Closed captions may be turned off. They are added to a video stream as text or an image. A separate type is the pre-rendered subtitles encoded as an image. They are used for DVD and Blu-ray.

 

Open captions

  • Encoded in a video
  • Cannot be turned off
  • More often used on social media    

Closed captions

  • Embedded in a separate file
  • Can be turned on and off
  • Used by operators and streaming services

 

Open captioning does not require special equipment or technology: it works as long as the client device can playback a video. However, closed captioning requires a player to support a necessary format.

 

The formats of closed captions are SRT, WebVTT, etc.

SRT is the least complicated format compatible with most players and devices. A text file contains only the subtitle sequence number, timecodes, and a few lines of text.

Captioning types and why viewers need them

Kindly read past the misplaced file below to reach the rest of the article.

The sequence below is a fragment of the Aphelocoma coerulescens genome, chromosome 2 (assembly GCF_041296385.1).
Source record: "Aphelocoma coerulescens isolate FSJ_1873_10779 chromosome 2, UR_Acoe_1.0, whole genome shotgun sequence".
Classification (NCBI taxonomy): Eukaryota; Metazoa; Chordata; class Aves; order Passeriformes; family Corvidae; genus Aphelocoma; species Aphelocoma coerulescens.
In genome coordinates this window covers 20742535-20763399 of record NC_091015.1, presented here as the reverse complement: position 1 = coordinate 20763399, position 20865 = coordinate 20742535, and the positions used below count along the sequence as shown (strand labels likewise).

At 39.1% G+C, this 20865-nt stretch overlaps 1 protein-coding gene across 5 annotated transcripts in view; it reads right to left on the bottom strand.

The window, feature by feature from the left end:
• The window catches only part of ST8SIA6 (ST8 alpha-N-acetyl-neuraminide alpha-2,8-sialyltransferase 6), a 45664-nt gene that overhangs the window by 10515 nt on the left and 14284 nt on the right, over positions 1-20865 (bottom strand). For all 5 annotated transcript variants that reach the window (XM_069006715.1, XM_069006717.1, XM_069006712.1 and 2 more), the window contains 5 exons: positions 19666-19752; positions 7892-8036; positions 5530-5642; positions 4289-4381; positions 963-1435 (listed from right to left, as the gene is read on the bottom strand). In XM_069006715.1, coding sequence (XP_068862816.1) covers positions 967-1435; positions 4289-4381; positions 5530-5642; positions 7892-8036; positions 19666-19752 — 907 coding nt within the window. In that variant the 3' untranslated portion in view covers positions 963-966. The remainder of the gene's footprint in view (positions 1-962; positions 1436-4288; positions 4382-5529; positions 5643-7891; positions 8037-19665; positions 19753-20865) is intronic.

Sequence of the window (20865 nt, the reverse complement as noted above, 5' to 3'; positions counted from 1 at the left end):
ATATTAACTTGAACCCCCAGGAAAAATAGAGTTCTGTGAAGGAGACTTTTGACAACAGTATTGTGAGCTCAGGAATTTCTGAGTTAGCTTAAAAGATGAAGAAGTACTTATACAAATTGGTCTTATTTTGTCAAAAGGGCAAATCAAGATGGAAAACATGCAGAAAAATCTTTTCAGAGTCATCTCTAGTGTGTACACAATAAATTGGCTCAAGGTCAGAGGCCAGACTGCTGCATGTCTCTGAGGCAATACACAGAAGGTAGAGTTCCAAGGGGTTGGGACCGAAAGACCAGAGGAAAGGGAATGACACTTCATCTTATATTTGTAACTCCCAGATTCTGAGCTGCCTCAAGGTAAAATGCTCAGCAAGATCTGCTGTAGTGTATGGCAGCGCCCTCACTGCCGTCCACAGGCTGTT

SRT file example. During the first five seconds, a video will demonstrate the ‘Set-top boxes enhance the TV experience’ text, and so on.

 

WebVTT is a relatively new type of subtitling developed from SRT in the 2010s. It was positioned as an alternative to SRT with HTML and CSS support. With these subtitles, one can select text styles, change the color, font, and size, add comments and labels, and set the reading direction. Today, many set-top boxes support this type of subtitling.

Captioning types and why viewers need them

Example of a .vtt file. It includes styles and text placement. During the first five seconds, a video will demonstrate the ‘Hello, friends’ text, and so on.